In a generally bleak employment picture, the green jobs sector is growing faster than any other. By 2007, a Pew Charitable Trusts report on the Clean Energy Economy counted 770,000 jobs in all 50 states that met the "double bottom line" of economic growth and environmental sustainability. Clean energy economy jobs grew by 9.1% between 1998 and 2007, compared to just 3.7% in overall job growth in those years (before the markets crashed). Venture capital investment -- thin on the ground throughout the economy now -- totaled $12.6 billion in the clean tech sector between 2006 and 2009.
A new report from the Global Climate Network (composed of nine think tanks, including the Center for American Progress) predicts that the world's eight leading economies will create 20 million new jobs between now and 2020. In the U.S., the report said, the stimulus package and the American Clean Energy and Security Act could help create as many as 1.9 million new green jobs in the period. The move to a "smart grid" could create 270,000 jobs, and a further 138,000 if U.S. smart grid technologies are exported to a global market, the report said.
On the downside, a study from King Juan Carlos University in Madrid, Spain says that for every job created with energy price supports, 2.2 are lost in other industries. According to Gabriel Calzada, an economics professor at the university, each Spanish green job cost $774,000.
But PRTM global management consultants takes issue with that conclusion, explaining that jobs building green energy and electric vehicles are part of a global race. "The rest of the world is not going to wait when it comes to EVs and green energy, and jobs will be created somewhere," said PRTM's Oliver Hazimeh, who heads the firm's global e-mobility practice. "If the U.S. doesn't capture these jobs, then they may be lost to other markets, which could lead to a result similar to what occurred in Spain."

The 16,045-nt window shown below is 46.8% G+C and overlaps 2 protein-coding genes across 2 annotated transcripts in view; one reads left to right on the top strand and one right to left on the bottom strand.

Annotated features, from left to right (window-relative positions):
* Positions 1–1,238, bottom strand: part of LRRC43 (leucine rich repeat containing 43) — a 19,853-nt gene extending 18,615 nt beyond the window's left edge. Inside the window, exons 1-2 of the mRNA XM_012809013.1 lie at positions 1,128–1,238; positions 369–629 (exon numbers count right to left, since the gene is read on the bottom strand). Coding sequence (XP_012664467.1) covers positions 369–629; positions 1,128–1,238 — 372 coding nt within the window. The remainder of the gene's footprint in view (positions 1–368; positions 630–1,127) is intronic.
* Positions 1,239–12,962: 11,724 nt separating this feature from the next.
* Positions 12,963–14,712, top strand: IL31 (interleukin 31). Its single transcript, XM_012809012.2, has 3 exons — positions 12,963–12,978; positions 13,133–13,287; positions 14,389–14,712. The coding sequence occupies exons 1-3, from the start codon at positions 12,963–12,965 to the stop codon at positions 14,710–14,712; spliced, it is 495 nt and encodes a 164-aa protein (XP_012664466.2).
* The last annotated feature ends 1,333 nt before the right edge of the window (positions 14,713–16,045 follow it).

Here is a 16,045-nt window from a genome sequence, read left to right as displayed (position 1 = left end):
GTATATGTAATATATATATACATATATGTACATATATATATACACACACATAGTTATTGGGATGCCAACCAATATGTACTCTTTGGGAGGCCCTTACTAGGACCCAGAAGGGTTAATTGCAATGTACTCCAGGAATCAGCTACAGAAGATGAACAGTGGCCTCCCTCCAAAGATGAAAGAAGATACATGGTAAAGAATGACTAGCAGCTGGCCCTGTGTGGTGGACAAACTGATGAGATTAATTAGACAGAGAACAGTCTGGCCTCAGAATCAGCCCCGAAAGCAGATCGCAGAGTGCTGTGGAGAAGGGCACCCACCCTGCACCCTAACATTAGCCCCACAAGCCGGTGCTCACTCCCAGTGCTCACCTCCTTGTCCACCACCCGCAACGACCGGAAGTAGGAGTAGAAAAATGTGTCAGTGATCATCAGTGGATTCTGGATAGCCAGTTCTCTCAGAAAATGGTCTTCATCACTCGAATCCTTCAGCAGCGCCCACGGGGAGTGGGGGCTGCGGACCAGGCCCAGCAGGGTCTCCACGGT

The federal stimulus bill contained more than $30 billion for clean energy, and the mantra espoused by now-deposed green jobs czar Van Jones was that the new positions should go to freshly trained Americans from some of the hardest-hit jobless populations. With unemployment over 10%, people need to go where the jobs are, and some states -- and some cities -- are making out better than others as the green jobs phenomenon unfolds. While every state and most American cities have a piece of the new economy, here are the five cities that -- through a combination of federal, state and municipal programs -- are faring best.
According to the Pew report, 65% of the national clean energy jobs in 2007 went to conservation and pollution mitigation -- by far the largest category. Clean energy accounted for 11.6% of new jobs in the period, energy efficiency for 9.5%, environmentally friendly production 7%, and training and support 6.8%. But environmentally friendly production saw the most growth: Up 67% from 1998 to 2007 (followed by clean energy, up 23%).
Of the top 10 clean-tech employers around the world identified by Clean Edge, four are in the U.S. (in Illinois, Washington, Arkansas and California). Clean Edge defines the top five sectors for clean-tech jobs in the U.S. as (in descending order): solar, biofuels and biomaterials, conservation and efficiency, smart grid and wind power. There's a long way to go. Only in Oregon are green jobs more than one percent of total employment (and it's only 1.02% of the 1.9 million jobs there).